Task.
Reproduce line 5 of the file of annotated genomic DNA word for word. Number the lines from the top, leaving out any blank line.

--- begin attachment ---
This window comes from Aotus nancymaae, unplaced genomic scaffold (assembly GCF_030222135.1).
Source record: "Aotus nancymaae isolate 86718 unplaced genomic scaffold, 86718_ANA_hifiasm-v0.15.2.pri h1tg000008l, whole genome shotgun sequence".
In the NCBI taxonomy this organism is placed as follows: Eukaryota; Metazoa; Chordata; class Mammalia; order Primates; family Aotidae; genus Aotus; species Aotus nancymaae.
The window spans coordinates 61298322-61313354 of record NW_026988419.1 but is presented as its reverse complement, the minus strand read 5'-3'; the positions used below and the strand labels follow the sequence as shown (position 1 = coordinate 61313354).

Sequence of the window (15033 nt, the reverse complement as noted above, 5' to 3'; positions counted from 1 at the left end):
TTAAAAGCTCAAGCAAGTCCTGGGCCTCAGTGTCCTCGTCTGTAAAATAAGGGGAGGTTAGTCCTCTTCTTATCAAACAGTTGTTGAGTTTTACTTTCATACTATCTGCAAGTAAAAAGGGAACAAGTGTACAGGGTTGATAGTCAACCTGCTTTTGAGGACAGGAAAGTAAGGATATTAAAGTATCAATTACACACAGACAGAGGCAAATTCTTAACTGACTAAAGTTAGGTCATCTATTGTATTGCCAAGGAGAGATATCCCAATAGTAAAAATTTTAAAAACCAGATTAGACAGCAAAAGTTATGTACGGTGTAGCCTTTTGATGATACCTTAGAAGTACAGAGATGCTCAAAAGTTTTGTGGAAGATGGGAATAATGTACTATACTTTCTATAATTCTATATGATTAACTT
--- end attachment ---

Sequence of the window (15033 nt, the reverse complement as noted above, 5' to 3'; positions counted from 1 at the left end):